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This Is How Disturbing The 1967 Detroit Riots Really Were

During the summer of 1967, rioting in Detroit left 43 dead and exposed the severe cracks in US race relations.

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Summer 1967 was a tipping point for race relations in the predominantly black neighborhood of Virginia Park, Detroit. For decades, racial profiling and the excessive use of force by a disproportionally white police department made the area feel less like a neighborhood and more like a police state.

On July 23, 1967, a police raid on an unlicensed bar resulted in the arrest of 82 black residents, sparking outrage across the community and resulting in one of the largest riots in US history. For five straight days rioting and looting enveloped the city, prompting President Lyndon B. Johnson to mobilize the National Guard. When the smoke cleared, 43 people were dead and over 1,000 more injured. In total, over 7,000 people were arrested and over 2,000 buildings destroyed.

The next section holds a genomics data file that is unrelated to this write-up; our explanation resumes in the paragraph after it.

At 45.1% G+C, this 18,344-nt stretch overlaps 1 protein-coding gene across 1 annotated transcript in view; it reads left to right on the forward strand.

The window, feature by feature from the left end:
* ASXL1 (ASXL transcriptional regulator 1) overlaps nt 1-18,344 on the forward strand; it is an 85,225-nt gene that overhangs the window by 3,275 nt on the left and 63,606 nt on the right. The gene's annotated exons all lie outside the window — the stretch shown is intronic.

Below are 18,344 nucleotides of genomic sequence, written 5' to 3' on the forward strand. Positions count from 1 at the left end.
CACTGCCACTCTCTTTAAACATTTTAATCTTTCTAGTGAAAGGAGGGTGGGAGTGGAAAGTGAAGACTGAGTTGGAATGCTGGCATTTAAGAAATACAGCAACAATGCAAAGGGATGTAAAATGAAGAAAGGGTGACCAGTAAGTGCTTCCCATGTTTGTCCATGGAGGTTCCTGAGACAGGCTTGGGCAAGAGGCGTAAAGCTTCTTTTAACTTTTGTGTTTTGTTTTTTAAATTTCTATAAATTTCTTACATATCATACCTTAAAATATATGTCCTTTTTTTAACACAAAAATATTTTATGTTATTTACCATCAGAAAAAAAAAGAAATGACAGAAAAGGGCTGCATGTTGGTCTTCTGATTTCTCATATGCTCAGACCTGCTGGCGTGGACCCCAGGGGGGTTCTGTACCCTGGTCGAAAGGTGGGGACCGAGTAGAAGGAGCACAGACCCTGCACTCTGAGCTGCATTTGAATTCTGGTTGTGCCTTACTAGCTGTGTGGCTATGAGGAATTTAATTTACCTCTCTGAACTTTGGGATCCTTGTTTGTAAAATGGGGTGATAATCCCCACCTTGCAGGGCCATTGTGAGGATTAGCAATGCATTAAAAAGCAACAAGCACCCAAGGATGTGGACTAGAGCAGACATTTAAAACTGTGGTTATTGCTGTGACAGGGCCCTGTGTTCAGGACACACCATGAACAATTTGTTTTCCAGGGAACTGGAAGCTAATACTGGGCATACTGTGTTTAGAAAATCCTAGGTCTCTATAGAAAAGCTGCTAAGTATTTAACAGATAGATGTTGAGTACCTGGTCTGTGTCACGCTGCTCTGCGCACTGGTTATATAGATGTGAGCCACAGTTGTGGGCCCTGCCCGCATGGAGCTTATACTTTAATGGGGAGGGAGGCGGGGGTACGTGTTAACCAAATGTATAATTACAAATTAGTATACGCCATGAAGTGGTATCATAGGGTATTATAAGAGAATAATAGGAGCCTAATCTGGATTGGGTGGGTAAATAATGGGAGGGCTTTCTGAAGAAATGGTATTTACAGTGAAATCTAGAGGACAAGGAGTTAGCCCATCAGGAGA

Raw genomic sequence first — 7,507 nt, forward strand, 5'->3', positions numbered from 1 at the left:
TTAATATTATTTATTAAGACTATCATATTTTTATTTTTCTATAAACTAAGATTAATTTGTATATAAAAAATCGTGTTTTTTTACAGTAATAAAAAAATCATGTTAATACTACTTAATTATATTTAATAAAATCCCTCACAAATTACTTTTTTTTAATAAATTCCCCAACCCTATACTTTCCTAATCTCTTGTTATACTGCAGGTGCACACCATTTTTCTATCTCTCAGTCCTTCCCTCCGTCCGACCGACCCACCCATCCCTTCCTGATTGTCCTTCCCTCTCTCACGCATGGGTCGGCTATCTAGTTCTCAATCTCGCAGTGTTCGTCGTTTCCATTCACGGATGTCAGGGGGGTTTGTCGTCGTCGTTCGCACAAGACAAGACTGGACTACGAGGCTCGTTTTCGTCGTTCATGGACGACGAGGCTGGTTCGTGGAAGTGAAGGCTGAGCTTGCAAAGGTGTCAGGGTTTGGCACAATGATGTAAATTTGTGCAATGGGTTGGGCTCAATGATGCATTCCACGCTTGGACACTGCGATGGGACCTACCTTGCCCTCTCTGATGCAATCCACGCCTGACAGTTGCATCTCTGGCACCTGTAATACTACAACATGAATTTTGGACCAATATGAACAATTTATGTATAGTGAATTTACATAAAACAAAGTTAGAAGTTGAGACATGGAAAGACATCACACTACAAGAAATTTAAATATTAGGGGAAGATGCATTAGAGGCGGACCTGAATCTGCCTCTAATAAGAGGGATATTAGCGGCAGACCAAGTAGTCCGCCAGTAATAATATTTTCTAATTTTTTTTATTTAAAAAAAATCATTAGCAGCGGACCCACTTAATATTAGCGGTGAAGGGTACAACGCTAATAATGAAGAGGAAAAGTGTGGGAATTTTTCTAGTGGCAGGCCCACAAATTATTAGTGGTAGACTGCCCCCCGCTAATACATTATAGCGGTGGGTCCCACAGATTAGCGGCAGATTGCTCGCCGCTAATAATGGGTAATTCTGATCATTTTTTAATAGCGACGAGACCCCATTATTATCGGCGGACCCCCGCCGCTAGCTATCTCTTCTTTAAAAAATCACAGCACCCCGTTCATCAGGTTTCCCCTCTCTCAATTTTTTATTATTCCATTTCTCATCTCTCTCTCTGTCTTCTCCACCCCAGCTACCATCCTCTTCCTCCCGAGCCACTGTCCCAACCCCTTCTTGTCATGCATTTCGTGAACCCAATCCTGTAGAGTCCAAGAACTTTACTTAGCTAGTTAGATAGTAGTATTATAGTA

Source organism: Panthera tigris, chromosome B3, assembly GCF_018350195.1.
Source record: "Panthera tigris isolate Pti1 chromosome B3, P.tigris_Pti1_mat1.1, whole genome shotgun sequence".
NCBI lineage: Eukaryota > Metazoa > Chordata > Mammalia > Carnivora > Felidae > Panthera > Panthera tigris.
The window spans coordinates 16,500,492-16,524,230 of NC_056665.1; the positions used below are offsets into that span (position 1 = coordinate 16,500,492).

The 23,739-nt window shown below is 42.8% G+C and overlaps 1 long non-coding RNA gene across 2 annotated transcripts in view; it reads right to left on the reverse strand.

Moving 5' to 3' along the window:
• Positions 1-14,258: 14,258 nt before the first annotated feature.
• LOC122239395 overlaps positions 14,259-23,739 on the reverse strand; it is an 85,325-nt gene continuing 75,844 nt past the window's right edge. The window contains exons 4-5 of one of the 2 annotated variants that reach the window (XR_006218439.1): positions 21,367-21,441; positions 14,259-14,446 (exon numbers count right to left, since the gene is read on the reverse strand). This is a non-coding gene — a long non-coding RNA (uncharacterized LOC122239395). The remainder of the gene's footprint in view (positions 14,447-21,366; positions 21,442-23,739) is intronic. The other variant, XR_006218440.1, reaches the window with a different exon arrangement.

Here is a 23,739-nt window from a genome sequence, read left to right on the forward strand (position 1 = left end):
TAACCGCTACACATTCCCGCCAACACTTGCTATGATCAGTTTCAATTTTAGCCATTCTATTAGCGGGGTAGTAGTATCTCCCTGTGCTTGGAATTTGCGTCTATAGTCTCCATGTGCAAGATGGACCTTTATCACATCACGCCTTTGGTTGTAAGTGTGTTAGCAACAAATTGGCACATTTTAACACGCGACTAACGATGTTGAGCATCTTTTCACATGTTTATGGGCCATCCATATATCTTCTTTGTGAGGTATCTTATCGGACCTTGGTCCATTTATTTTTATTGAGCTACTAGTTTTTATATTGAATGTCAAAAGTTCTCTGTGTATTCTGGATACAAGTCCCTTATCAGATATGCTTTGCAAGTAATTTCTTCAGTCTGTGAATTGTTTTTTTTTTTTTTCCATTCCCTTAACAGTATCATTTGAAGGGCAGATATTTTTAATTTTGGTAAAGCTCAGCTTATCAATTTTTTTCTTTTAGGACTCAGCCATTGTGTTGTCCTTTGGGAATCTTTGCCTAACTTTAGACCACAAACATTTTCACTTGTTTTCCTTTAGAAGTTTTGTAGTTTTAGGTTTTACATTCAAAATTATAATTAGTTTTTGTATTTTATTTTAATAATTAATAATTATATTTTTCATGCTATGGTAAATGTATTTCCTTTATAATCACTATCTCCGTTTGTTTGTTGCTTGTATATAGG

These pictures capture the disturbing scene that unfolded during July 1967 in Detroit.


The bodies of three shooting victims were removed from the Algiers Motel in midtown Detroit on July 26. The three black men were found shot to death in a motel room.

Lee Balterman / Time & Life Pictures / Getty Image

National Guard troops disembark a Lockheed C-130 Hercules transport plane after arriving in Detroit on July 25.


Pallbearers carry the tiny casket of Tanya Blanding, 4, who was killed during riots on Aug. 1. The girl was killed as a hail of police and National Guard bullets pummeled an apartment building where she was huddled on the floor. Officials said the flare of a match used to light a cigarette was mistaken for the flash of a sniper’s gun.

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